Five Reasons To Go Hiking With Your Kids

So, really, there are way more than five reasons why you should take a hike with your kids. But these are pretty cool.

1. The Physical Challenge

Whether you choose to stroll down the sidewalk of your tree-lined street, stomp through the grass around your closest pond, or head for the hills, moving your body and getting outside brings countless health benefits. It is great exercise for both you and your little ones. Even more so for parents toting children in some type of carrier.


In our present stage of life, with an eight-month-old baby, and a two-and-a-half year old, my husband and I each carry between twenty and thirty-five pounds of kids and gear on hikes. I feel both physically challenged and wonderfully satisfied carrying my baby girl up the side of a mountain, and my husband – who carries our much heavier toddler – concurs. It’s a great workout, and it’s free. (Or really cheap.)


2. The Opportunities To Learn And Play

The natural world is full of opportunities to enhance a child’s education. Our oldest is two-and-a-half now, and at his two-year checkup we were told he had a mild isolated speech delay. While he has made huge strides in the past six months, and is speaking full, complete sentences now, taking him outside on hikes has given him and us new opportunities to learn. We spend hours reading books and talking to both of our kids at home or in everyday situations like running errands, but we know that there is more than one way to learn. One of those ways involves using the outdoors to look for educational opportunities. We always talk about what we see on hikes. The moss on trees (“is the moss soft or hard?”), counting how many steps there are on a bridge across a trail, birds flitting about, chipmunks scurrying across the trail with a contraband peanut, the sounds of a creek or waterfall (“are we getting closer or farther from the water?”), sea creatures or clamshells washed up on a beach. Etc. Observation and Processing = Learning.


Hiking is good for play, too. No need to bring along any toys on hikes. Sticks, dirt, mud – these are all the oldest toys in the world, and they’re totally free.

Another highlight of hiking with our kids is that we get to share one of our favorite hobbies – foraging for edible plants – with them. While our son may not know all his ABCs or be able to count to one hundred, he can certainly show off when it comes to spotting multiple edible plants from impressive distances up a trail.


Hiking has given us all new learning opportunities, but it has certainly given my son his moments to shine.

3. You Get To Bond In New Ways

Engaging with our kids on hikes is one of the most rewarding things about hiking. It’s really cool to see or hear them get excited about something during a hike, and to show them that there’s a reward – a beautiful view, a lake, waterfall, or something cool – along the way.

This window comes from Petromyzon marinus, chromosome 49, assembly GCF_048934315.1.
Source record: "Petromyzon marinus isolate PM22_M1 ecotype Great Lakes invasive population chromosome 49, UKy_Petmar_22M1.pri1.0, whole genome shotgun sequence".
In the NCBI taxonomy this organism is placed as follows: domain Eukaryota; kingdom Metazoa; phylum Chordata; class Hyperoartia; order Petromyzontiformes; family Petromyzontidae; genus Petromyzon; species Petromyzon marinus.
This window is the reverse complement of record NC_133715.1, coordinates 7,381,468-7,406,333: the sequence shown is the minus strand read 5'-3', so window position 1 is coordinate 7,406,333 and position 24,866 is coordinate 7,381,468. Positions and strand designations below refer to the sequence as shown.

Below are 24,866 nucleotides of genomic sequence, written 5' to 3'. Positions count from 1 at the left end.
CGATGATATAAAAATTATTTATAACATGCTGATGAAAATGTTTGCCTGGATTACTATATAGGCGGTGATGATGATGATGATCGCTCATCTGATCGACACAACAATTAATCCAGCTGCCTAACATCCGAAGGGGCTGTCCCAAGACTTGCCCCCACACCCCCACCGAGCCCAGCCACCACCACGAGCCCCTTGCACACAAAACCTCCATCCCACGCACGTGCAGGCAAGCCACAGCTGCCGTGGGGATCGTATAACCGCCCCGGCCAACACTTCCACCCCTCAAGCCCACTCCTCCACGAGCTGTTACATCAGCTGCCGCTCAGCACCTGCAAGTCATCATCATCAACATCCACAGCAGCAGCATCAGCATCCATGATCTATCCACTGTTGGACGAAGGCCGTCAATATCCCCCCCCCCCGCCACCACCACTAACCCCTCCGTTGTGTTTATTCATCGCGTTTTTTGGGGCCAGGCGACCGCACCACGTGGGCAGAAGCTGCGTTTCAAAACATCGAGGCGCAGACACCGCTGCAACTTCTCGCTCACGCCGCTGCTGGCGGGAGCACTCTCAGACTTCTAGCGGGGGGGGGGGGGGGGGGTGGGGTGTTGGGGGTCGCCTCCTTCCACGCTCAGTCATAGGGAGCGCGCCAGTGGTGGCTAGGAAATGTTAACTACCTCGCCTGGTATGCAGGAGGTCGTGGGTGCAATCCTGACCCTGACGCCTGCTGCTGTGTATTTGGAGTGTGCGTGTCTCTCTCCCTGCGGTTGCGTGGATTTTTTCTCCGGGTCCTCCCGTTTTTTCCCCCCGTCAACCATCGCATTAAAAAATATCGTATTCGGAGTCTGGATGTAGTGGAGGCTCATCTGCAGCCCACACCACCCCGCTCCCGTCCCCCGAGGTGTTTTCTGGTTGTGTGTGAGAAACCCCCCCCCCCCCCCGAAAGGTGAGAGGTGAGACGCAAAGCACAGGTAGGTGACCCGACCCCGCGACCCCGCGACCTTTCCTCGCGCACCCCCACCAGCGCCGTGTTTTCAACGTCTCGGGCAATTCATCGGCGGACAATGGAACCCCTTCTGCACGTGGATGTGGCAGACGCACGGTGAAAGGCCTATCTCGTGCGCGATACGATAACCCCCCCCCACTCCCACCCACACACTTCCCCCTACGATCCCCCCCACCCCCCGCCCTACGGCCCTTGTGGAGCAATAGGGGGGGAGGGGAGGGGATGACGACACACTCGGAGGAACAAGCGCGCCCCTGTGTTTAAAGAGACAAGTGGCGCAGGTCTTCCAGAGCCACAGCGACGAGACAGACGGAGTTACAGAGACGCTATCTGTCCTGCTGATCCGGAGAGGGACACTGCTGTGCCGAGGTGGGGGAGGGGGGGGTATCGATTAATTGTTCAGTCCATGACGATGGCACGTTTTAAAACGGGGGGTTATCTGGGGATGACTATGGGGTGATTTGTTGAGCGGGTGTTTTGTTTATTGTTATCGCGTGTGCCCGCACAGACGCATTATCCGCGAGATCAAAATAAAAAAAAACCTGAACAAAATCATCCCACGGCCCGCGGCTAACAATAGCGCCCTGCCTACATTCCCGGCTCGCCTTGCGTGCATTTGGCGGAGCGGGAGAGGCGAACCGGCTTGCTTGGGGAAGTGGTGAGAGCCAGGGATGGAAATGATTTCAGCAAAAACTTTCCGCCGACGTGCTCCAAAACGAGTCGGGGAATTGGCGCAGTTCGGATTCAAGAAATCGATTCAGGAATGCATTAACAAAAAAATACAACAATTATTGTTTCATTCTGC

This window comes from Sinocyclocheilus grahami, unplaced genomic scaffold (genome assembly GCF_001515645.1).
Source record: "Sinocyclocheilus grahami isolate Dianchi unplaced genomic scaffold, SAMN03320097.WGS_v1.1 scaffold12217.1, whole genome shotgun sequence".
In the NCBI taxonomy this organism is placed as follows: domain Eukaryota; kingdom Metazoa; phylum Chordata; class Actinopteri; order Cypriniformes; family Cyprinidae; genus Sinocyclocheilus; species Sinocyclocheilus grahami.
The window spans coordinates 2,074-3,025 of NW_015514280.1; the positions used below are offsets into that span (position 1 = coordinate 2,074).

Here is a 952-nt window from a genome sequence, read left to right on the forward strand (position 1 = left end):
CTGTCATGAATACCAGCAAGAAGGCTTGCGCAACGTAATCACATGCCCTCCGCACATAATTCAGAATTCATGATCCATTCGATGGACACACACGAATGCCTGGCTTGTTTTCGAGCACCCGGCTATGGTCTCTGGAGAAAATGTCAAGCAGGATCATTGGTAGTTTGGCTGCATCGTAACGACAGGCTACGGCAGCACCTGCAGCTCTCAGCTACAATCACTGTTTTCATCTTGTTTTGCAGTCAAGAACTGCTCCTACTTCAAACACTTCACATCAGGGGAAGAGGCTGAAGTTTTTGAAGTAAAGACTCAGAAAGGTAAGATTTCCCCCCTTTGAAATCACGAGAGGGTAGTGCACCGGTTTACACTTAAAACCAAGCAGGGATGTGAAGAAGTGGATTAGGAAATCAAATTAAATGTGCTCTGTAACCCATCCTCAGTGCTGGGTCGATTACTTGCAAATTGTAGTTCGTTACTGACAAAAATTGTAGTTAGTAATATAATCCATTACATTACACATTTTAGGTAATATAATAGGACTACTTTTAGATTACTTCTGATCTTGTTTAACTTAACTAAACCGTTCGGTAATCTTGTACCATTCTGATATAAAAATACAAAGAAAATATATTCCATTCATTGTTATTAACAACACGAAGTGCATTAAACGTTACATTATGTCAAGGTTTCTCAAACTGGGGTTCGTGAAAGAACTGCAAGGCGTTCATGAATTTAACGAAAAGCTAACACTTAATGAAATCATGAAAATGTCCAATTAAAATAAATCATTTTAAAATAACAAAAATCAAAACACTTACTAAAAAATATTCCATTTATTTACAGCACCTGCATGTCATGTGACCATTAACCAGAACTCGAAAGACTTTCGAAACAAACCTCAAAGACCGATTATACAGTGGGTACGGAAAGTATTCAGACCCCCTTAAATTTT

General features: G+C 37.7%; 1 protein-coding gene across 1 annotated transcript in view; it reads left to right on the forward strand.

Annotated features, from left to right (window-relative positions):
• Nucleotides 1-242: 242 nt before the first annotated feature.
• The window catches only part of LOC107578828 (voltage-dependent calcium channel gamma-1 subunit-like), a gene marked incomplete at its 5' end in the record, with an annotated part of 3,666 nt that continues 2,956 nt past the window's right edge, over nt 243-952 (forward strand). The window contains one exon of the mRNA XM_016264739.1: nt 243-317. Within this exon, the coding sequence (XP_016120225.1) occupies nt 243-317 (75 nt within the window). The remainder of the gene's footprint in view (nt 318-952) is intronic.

We get glimpses into how their imaginations work, and we notice the world differently through their senses. It’s awesome. Plus, I just love the physical bond of carrying my children while they are still little – these days are short and I want to enjoy them while they last.


4. You Know They Are Safe

Our kids are still little enough that we can strap them into carriers and take them along on most of the hikes we would choose even before we had kids. If they are comfortable, fed, get enough breaks to burn off energy, and feel safe, they’re pretty easy and delightful company on hikes.


We do let our toddler walk on trails that are not too rocky or steep for his little legs, for as long as he wants to and is able to. When he gets tired, he either rides on Daddy’s shoulders or for longer hikes in the backpack carrier. We are accountable for teaching our kids how to hike safely, and how to enjoy the outdoors as we do. Sometimes this looks like going at the ever-adorable yet excruciatingly slow toddler speed, or playing the “red light green light” game for way longer than we want to, and standing aside carefully to let upward hikers pass. When they’re with us, we know they’re as safe as we are.

5. Fringe Benefits

Hiking for exercise or entertainment or both has numerous fringe benefits. We don’t have to worry about how much it’s going to cost, and we don’t ever have to ration it or feel guilty about “too much screen time.” Our kids always come home tired. Sure, the regular schedule might be different on a long hiking day, and naps might not happen when or as they should. But, ultimately, tired bodies = better overall sleep. I’ll take that any day.

In my book, this particular fringe benefit is a winner by far – our kids invariably fall asleep on longer hikes, giving my husband and me chances to have peaceful, uninterrupted conversations on the trail (in the middle of the day – gasp)! We savor these moments for all they’re worth knowing these opportunities are rare at home. Gosh, sometimes, if the trail is wide enough we even hold hands!

And there you have it, folks. Five good reasons to go hiking with your littles. If you’ve got more to add to the list – please feel free to share. I’d love to hear your favorites!

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